Inflation around the U.S. is at its highest level in decades, with rising prices on many goods and services — from meat and produce to gasoline and cars — eating into Americans’ budgets.
Although no one is completely immune from inflation, personal finance experts say there are sensible ways to trim your spending in the short term and at least cushion the blow from surging prices.
Plan ahead and shop around
Food costs are up, while the cost of eating out is also climbing as restaurants hike menu prices to offset their own rising expenses.
“There is a backlog in shipments of all kinds of goods related to food, shopping and commodities, so prices have gone up really high,” said wealth manager and Oxygen Financial managing director Mark Scribner.
For example, the price of corn, which goes into feed used to raise cattle, has jumped, driving up the cost of meat. “So that’s one that can hit you twice — once in the produce department and again in the meat department,” said Greg McBride, a financial analyst for personal finance website Bankrate.com.
Yet not all food costs are going through the roof — there are still deals to be found at the grocery store. As Thanksgiving approaches, it’s wise to plan your meal now and purchase goods that are in stock and on sale. Scribner advises avoiding items that are in short supply, and therefore more expensive, and to look for alternatives instead.
“It is by product that it has been impacted, not across the board,” he said.
Other savings can be had from buying essentials in bulk at discount retailers like Costco or Sam’s Club. And sales as well as paper and digital coupons can help, too, particularly when they are combined.
“Buying an item when it’s on sale and you have a coupon is a twofer and also makes a good opportunity to stock up on nonperishable items,” McBride said.
When shopping online, be sure to compare deals before clicking “buy.”
“If you are on a fixed income but expenses are rising, you’re going to feel it in your back pocket quick,” said investment planner Bryan Cannon. “With online shopping there are opportunities to look for coupons, to price shop and not just go to Amazon and accept their price. The easy thing is to go online and shop — the harder thing is to go online and actually price shop.”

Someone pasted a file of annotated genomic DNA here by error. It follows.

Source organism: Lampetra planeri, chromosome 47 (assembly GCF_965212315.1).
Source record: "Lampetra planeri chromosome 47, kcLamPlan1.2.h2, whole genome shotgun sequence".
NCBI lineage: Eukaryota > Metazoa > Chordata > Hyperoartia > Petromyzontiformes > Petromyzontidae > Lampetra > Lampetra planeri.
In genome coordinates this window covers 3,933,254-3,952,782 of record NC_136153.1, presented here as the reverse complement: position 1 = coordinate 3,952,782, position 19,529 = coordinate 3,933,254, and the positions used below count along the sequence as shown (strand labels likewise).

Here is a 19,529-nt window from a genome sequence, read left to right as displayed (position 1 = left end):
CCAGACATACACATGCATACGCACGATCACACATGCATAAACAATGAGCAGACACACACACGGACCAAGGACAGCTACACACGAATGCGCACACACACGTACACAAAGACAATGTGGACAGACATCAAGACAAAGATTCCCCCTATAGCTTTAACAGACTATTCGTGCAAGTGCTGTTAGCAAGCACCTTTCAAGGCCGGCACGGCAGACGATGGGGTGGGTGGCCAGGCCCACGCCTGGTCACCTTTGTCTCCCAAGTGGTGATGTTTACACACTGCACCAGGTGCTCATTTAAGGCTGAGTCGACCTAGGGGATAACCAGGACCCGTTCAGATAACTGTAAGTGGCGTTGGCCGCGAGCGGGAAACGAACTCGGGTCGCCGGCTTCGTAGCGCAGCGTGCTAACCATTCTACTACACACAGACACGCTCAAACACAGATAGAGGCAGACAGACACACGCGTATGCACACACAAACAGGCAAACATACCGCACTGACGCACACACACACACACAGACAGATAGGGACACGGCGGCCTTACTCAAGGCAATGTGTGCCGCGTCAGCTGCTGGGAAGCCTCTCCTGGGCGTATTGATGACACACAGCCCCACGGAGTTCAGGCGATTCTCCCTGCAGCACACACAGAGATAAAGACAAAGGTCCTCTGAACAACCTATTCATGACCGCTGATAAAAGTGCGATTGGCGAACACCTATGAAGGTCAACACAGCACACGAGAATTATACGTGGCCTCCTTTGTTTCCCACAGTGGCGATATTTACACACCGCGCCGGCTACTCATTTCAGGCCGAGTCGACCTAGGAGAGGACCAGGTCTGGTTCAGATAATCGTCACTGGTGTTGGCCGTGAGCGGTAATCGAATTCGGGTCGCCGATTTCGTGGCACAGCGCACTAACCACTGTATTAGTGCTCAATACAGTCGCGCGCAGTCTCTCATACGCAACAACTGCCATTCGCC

Consolidate credit card debt
The more personal lines of credit you have, the easier it is to miss a monthly payment and hurt your credit score. While it might be tempting to open a low- or no-interest credit card when making a big purchase at a retailer like Best Buy or Home Depot, experts advise against it.
“Very often people open up more credit card lines than is normal,” said Nathan Smith, wealth manager at Stivers Financial Services. “Even though some places offer zero percent interest, if you have three or four of those it’s common to forget a payment, and it’s easy to wreck your credit score that way. If you buy a laptop one place and a lawn mower someplace else, you have to make those payments — and it’s easy to forget about it.”
On the other hand, it’s a good idea to consolidate credit card debt at the lowest interest rate available.
Refinance your home
If you’re a homeowner who took out a mortgage before the COVID-19 pandemic, look into refinancing your home while mortgage rates remain low. A little research can save homeowners big bucks, Bankrate’s McBride told CBS MoneyWatch.
“Refinancing your mortgage can trim your monthly payments by $100 or $200 per month, creating valuable breathing room at a time when the cost of everything else is on the rise,” he said.
Sell your car
Prices for new and used vehicles are skyrocketing as chip shortages slow production. If you own a car or truck you don’t desperately need, selling it now might fetch a premium.
“If you’re selling a car now, you’re benefiting more from supply chain constraints than actual inflation. The reality is most people selling a car are buying another so in that case they’re not benefiting. But if you are a pure seller, that’s one way to benefit,” McBride said.
Invest your cash
During periods of rising inflation, sitting on your cash, rather than investing it, means you’re losing money. In other words, the money in your bank account today buys less as the price of goods and services rise.
“For the average consumer, inflation is a cash thief. If you’re in cash and inflation is rising 6.2%, you are effectively losing 6.2% of your cash’s value,” said Shawn Snyder, head of investment strategy at Citi US Consumer Wealth Management, He advises investing in risk assets, including stocks, to generate enough investment returns that offset inflation.
Another good hedge against inflation is investing in Treasury Inflation-Protected Securities, or TIPS. The principal of a TIPS, which is a Treasury bond, increases with inflation; when the bond matures, the investor is paid either the adjusted or original principal, whichever is greater.
“In times like these, it’s common for a lot of people to take a hunker-down approach and put as much money in savings as possible to survive the storm. But in order to survive high inflation you have to do the opposite,” Smith of Stivers Financial Services said. “If you have that much money in a bank account earning next to nothing, there’s no way you’re going to keep up with inflation.”
It’s also often wise to invest in index funds like the S&P 500, which are good at keeping pace with inflation.
“It’s a great time to be invested in stocks or index funds. That’s your best opportunity,” Smith said.
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